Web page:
Whether it’s summer or winter, if your child engages in heavy physical activity, it’s good to educate yourself about the warning signs of dehydration. Young athletes are especially vulnerable to depleting their fluid stores in sports and other activities — and the results can be disastrous, especially if the signs are not noticed early.

As a loving parent, you could help prevent a serious dehydration issue for your child. So, to help you learn more about the process of fluid loss; dehydration in youth athletics; and how you can encourage and maintain proper hydration, here’s a look at the basics of sports hydration for kids.

How Does Dehydration Happen?

When young athletes are active — especially but not only in hot weather — they’re constantly losing fluids, through sweating and breathing. If those fluids aren’t replenished by drinking before, during and after sports, your child can easily become dehydrated. While being low on fluids might not seem like a big deal, even a tiny percentage of dehydration, such as 2%, can lower athletic performance and increase the risk of injuries.

How Can You Help Your Child Stay Hydrated?

This infographic was created by Axio Athletic, a provider of custom baseball uniforms

The best way to prevent dehydration and its accompanying side effects is to make sure your child drinks plenty of fluids — before, during and after any game, workout or other physical activity. You can pack a water bottle for school and keep fluids on hand for activities, for example. Likewise, you’ll want to pay special attention to how and when your child is drinking. Here are some basic amounts to keep in mind:

  • How much per day: Ideally, athletes should drink about one half or one whole ounce of water per pound of body weight each day. Another general principle that can help most people is to the Rule of Eight: Drink a big glass of water eight times a day.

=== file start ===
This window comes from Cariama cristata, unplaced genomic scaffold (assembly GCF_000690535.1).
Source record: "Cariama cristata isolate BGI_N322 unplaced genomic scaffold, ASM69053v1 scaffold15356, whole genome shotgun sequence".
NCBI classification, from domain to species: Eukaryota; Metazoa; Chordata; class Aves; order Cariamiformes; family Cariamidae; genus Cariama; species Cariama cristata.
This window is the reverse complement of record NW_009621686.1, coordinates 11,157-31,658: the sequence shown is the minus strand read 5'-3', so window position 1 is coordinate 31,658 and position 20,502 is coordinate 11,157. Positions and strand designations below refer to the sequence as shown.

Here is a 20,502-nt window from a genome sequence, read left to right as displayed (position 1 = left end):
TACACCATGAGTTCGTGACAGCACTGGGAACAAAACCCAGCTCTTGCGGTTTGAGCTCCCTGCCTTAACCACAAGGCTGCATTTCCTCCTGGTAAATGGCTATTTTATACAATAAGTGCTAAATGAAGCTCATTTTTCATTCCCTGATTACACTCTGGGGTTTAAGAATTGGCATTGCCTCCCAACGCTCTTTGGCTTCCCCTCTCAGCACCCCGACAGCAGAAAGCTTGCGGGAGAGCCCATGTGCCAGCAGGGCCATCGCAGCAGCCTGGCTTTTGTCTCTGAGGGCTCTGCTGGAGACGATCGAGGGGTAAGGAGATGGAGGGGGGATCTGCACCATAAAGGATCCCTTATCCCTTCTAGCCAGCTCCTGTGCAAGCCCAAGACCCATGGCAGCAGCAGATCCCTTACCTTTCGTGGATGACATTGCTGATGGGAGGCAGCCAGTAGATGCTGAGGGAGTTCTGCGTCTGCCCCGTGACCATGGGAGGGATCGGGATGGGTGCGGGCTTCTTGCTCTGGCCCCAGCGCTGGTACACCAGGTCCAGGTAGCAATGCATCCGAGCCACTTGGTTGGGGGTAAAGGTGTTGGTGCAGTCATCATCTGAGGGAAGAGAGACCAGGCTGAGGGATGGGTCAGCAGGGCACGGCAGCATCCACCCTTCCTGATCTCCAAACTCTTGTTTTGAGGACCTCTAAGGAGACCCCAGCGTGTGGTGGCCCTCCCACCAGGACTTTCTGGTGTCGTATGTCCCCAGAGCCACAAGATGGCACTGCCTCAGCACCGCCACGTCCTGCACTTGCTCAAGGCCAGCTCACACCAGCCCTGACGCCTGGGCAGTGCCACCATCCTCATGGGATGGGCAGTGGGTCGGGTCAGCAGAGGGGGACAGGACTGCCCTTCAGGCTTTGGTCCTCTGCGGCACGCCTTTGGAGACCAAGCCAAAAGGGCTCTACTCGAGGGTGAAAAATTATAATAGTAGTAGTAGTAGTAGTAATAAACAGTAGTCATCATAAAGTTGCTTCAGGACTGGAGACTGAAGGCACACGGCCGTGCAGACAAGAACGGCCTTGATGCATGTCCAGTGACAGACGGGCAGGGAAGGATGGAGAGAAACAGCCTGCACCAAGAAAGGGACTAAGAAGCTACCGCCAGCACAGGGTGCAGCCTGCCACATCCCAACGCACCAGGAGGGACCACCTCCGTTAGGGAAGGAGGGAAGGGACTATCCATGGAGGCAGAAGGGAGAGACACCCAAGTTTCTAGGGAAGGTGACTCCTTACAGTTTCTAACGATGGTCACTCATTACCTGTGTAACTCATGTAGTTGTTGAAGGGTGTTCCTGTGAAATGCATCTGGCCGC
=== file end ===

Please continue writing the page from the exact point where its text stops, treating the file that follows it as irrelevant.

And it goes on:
• Before activity: The hours before a game or practice are the ideal time to up your child’s water intake, so provide plenty of fluids during this time.
  • During activity: While playing or training, young athletes should shoot for four to six big gulps of water three to four times each hour.
  • After activity: Replenish your child’s water supply after a game or workout by providing 24 ounces of water per pound of water weight lost during activity.

One question many parents ask is about the type of fluids: Is water better, or should you focus on electrolyte-replenishing sports drinks? Typically, if a young person is active for a solid hour or less, water will be sufficient; if activity goes beyond that; is especially intense; will be in high-humidity situations; or causes excessive sweating, shoot for a drink with at least 110mg of sodium per eight-ounce serving.

What Are the Warning Signs?

Taking the above steps to keep your kids hydrated can go a long way toward helping them stay safe on the court or field — but another important step is to understand the warning signs of dehydration and what to do about them. If you notice your child is exhibiting any of the following, it’s time to rest and drink fluids:

  • Major thirst
  • Nausea
  • Headache
  • Fatigue
  • Decreased performance

If after resting and drinking water these symptoms don’t improve, it could be a more serious level of dehydration and require medical care. More advanced signs of dehydration include dry lips and mouth, irritability, dark urine, decreased reaction time, decreased performance, and disorientation. Stay alert to notice if your child is showing any of these symptoms and act quickly to stop activity, require rest and provide fluids.

What Are the Benefits of Proper Hydration?

  • Better muscle function
  • Less muscle fatigue
  • Better blood flow and circulation
  • Regulated blood pressure
  • Reduced risk of injury

If you’re interested in finding more information on how to keep your kids hydrated, take a look at the accompanying resource, by Axio Athletic. It details fast facts about fluid loss, signs of dehydration, benefits of staying hydrated, a sample hydration schedule and more.

Also See: Childhood Obesity: What Parents Need To KnowActionable Tips For Organizing A Successful Sporting Event For Kids